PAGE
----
The sound of hundreds of honking horns rang through Civic Center at noon today as taxi cabs circled San Francisco City Hall for a couple of hours.
They were protesting the rise of ridesharing services, according to the San Francisco Cab Drivers Association website.
The SFCDA site announcing the protests states, "As we all know, our industry is under attack by illegally operating taxis like Lyft, Sidecar and UberX, who are undercutting our industry by avoiding regulations and insurance requirements. Let’s make our voices heard and show our strength in numbers. We will have speakers and news media present. There will be a rally on the steps of City Hall. Bring your cabs, come on foot to SHOW OUR NUMBERS. Picket signs will be provided to SHOW OUR STRENGTH AND UNITY. THESE CRIMINALS NEED TO BE STOPPED!"
Though the protestors' Mayor Lee signage with pink Lyft moustaches was amusing, it was difficult to feel much sympathy for San Francisco's cab industry. For decades, they have focused all their energies on a war between owners and drivers, and who could be squeezed the most. Meanwhile, any discussion of passenger customer service has been conspicuously absent, as fares became more expensive and service disintegrated.
In a Tech Chronicles post today at SFGate about the war on ridesharing services at the San Francisco Airport, a commenter named auntjenny left a familiar complaint:
"the taxi service in this town is abysmal. on a regular basis when hailing a cab, i will see four or five empty cabs go by me with their rooftop "taxi" light on (which signals they are available). and the driver looking at me tells me they see me. the drivers are more often than not discourteous and unsafe and are usually on their phones (although they all seem to use headsets). a good part of the time they do not even know how to get to the location i ask to be driven to. and then they expect a huge tip. i am 100% for the other companies picking up the ample slack in this service. they are more safe than the taxis, and are usually quicker and way more courteous."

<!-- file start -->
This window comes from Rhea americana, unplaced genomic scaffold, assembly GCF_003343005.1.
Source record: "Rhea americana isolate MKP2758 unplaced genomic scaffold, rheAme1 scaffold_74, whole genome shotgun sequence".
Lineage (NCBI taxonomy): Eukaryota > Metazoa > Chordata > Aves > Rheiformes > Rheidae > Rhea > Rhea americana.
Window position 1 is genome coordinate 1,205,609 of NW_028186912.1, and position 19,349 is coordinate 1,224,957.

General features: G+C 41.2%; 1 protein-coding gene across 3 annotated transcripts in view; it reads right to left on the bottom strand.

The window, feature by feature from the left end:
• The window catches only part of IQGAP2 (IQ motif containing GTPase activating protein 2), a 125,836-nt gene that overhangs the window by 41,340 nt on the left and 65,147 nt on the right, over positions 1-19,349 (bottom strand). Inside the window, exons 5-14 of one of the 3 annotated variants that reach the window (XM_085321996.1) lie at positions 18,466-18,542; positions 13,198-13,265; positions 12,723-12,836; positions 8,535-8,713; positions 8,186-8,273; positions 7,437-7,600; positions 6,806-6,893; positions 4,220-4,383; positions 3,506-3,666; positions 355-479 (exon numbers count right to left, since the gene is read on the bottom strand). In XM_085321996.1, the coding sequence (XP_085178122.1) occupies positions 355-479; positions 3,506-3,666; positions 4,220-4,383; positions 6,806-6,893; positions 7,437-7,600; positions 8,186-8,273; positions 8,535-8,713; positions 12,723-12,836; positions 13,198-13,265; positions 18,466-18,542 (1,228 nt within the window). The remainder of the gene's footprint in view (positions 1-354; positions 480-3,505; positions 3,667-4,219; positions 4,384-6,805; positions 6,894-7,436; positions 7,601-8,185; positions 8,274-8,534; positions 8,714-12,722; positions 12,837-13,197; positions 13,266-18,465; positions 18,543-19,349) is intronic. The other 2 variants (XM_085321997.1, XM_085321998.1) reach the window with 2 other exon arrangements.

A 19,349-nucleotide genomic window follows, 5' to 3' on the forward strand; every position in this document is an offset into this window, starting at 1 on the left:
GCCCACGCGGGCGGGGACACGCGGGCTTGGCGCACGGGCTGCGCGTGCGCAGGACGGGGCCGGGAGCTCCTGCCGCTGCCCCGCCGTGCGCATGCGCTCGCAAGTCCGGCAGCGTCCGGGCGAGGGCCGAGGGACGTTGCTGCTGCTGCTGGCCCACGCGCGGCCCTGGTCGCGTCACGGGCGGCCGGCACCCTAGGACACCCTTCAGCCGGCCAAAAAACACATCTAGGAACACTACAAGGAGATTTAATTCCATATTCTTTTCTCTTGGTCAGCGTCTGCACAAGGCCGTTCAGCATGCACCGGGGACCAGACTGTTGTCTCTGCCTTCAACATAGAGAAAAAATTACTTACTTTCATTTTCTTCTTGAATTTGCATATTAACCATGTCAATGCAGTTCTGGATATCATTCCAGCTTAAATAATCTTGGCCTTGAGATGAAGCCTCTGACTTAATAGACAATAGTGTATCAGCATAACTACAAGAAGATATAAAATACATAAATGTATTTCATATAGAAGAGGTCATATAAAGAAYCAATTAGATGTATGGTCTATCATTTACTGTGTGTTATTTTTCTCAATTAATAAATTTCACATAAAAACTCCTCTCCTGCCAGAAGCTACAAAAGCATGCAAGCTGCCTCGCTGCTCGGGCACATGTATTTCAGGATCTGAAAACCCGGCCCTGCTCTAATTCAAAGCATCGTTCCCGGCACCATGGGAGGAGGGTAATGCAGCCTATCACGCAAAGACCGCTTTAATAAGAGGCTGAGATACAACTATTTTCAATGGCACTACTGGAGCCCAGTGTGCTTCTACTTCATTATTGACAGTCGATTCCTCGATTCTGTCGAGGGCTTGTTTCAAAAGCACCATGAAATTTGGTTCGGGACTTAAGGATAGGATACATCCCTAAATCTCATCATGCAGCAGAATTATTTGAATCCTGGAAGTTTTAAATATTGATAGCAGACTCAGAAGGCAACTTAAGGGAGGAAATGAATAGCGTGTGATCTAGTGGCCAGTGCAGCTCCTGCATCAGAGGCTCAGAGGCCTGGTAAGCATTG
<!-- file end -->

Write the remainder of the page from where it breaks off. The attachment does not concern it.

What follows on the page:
I took my last San Francisco taxi about 15 years ago, after one trip too many with a discourteous, dangerously bad driver who didn't know where they were going. It actually seemed safer to take Muni than a cab, even on the bus lines' sketchiest routes. The personal boycott was also an excuse to embark on long walks instead, making sure to be be extra watchful for cabs making impatient turns in crosswalks, pedestrians be damned.